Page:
Present Tense by Charles Borkhuis

Two Tips-

1. A summer night at the Brick Theater in the hipster Mecca of Williamsburg Brooklyn is sure to be hot; layer up to layer down for maximum enjoyment.

2. When buying a ticket ($15) you are asked for your name and e-mail; come as your alter ego. 

The night of May 24th was one part of the Tiny Theatre festival and consisted of six short one act plays. I will be reviewing Charles Borkhuis’s ‘Present Tense’. The physical situation of the play consists of two male characters, a square PVC structure which acts as a room, several layers of white lace which is draped over one character, an alarm clock and a small table where the alarm clock sits. The lace draped character is woken by the seemingly conscious character and perceives the situation to be a vivid lucid dream. The other character is a more skeptical and is sure they are in a theatre giving a performance of a play.  

The next section of the play is a conversation between the two characters where they are trying to convince each other of their own perception of the situation. The conversation can be at different times funny, satirical, silly, sad and interesting. Of course that doesn’t say anything but through these modes one can get a broader sense of what Borkhuis (who wears leather bombers) is attempting: a deep meditation of acting, stage, dialogue and how the audience perceives them. The satire is not mere satire as it critiques as well as provides an alternative to what is being critiqued. The silliness is silly on the other hand, thank god.  Towards the end of the play, after the lucid dreaming character has a slightly unconvincing nervous breakdown the ‘acting’ character gets sleepy and is covered in the layers of lace. This gives the lucid character a long monologue which explores the themes presented before but in an idiosyncratic way that touches on sentimental. The play ends with a pre recorded alarm clock sound.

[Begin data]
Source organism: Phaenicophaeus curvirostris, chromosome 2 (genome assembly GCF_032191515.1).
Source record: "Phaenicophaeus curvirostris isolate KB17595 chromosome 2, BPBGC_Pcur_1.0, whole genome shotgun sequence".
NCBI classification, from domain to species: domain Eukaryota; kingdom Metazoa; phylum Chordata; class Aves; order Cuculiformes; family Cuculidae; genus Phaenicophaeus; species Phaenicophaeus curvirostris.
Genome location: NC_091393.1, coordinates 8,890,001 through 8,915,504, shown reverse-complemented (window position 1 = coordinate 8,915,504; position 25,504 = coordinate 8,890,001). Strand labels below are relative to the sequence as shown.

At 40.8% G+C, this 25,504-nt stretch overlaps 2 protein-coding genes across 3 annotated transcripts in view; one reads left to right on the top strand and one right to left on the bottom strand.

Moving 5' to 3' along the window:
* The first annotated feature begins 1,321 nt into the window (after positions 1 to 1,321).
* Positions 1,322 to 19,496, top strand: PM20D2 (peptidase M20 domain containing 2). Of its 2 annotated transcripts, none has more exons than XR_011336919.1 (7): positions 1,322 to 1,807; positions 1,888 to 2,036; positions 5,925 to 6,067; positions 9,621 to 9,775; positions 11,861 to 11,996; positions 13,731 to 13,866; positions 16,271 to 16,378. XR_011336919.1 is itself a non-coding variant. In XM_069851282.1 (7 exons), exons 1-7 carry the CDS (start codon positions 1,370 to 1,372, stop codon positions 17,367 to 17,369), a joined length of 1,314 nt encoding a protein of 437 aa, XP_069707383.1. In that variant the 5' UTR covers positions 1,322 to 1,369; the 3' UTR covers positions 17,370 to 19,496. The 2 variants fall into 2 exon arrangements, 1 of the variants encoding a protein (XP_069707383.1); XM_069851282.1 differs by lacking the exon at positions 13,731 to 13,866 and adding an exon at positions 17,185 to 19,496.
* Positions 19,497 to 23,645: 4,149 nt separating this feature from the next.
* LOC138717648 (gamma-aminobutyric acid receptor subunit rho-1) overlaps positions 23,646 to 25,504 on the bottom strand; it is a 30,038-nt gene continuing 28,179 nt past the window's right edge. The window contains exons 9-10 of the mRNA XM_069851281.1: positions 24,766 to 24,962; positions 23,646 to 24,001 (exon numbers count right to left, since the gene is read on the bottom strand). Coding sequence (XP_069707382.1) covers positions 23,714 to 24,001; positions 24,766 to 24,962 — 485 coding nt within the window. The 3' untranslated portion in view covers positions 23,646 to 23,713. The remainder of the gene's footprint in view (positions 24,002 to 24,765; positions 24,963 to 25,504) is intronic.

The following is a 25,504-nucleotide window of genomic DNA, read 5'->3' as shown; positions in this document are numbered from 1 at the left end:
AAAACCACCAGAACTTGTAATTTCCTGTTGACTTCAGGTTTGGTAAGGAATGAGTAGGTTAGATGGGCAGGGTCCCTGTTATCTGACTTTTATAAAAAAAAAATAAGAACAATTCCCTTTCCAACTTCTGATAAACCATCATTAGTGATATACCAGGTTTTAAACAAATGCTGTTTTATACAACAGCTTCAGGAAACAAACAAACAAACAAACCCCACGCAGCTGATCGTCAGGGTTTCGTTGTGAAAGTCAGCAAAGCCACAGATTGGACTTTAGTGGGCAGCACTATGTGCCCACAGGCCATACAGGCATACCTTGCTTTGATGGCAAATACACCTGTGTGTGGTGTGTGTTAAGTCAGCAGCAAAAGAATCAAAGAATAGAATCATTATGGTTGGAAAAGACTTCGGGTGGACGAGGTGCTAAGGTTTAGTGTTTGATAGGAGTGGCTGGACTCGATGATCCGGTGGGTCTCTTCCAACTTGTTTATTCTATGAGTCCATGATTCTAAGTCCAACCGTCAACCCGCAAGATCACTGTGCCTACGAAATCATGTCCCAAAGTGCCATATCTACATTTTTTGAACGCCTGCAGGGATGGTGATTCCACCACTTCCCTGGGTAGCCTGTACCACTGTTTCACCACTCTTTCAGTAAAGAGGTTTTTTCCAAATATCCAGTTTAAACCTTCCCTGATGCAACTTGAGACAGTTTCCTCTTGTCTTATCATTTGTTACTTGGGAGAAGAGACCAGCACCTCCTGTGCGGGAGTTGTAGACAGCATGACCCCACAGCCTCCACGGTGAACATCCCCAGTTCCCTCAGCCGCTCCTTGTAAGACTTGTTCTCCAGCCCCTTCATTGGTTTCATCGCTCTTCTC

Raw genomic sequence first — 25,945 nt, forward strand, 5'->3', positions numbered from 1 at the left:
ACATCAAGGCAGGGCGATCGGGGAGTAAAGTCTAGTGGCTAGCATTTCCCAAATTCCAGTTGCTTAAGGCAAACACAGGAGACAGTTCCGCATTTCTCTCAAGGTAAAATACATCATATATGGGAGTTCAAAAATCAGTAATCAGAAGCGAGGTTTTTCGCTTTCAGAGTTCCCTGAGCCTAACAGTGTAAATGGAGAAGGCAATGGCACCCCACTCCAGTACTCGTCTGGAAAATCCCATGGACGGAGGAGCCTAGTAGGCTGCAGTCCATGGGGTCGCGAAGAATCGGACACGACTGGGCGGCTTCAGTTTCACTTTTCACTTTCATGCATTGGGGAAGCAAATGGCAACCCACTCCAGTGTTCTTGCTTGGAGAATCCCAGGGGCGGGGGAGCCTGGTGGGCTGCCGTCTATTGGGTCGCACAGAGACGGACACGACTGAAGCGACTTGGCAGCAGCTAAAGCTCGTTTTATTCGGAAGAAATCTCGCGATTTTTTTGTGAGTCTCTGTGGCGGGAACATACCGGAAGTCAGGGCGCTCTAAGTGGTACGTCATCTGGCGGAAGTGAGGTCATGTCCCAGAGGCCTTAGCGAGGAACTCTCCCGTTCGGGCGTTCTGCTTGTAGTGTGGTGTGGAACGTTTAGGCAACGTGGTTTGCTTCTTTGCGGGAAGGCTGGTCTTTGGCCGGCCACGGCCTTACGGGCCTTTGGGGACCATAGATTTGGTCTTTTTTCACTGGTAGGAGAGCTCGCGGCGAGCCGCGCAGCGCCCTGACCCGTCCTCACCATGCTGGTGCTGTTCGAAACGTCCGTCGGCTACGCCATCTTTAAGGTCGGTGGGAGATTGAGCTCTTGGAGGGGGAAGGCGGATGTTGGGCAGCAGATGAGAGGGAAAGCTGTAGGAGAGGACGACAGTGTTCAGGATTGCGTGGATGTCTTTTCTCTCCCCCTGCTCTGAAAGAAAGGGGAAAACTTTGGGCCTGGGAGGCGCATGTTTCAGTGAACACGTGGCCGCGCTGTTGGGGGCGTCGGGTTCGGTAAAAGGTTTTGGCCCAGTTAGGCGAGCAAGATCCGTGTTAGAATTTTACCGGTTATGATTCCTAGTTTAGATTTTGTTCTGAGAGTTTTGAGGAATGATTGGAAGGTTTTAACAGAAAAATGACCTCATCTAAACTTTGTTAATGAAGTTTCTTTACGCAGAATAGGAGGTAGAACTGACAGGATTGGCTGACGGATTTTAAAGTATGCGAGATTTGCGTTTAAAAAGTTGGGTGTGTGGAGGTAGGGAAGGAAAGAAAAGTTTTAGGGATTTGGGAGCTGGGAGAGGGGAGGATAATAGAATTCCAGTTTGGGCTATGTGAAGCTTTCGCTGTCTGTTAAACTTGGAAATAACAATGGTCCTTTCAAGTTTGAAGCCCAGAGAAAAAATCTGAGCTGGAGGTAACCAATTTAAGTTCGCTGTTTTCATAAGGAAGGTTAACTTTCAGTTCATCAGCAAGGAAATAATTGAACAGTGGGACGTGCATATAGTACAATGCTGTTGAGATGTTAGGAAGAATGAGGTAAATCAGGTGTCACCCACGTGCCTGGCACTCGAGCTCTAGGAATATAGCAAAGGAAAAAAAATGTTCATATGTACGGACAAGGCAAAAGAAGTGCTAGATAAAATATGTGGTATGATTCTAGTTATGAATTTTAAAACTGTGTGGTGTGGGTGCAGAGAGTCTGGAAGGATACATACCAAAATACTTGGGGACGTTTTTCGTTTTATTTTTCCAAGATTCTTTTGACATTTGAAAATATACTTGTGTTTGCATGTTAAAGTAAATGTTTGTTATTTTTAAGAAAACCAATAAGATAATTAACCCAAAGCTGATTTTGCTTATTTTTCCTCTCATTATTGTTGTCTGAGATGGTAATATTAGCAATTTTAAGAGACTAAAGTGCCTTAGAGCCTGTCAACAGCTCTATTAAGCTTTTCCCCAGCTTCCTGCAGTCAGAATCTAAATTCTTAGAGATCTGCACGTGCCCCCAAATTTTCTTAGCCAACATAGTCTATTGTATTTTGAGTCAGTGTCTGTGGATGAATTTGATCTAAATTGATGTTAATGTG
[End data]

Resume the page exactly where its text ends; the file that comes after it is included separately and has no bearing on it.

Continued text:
The biggest question this one act play asks is: how is a play perceived? Present Tense certainly doesn’t tell us how to perceive a play but gives us a nice set of options which is, good to have at ones disposal, as they say.

categories [ ] login or register to post comments | printer friendly version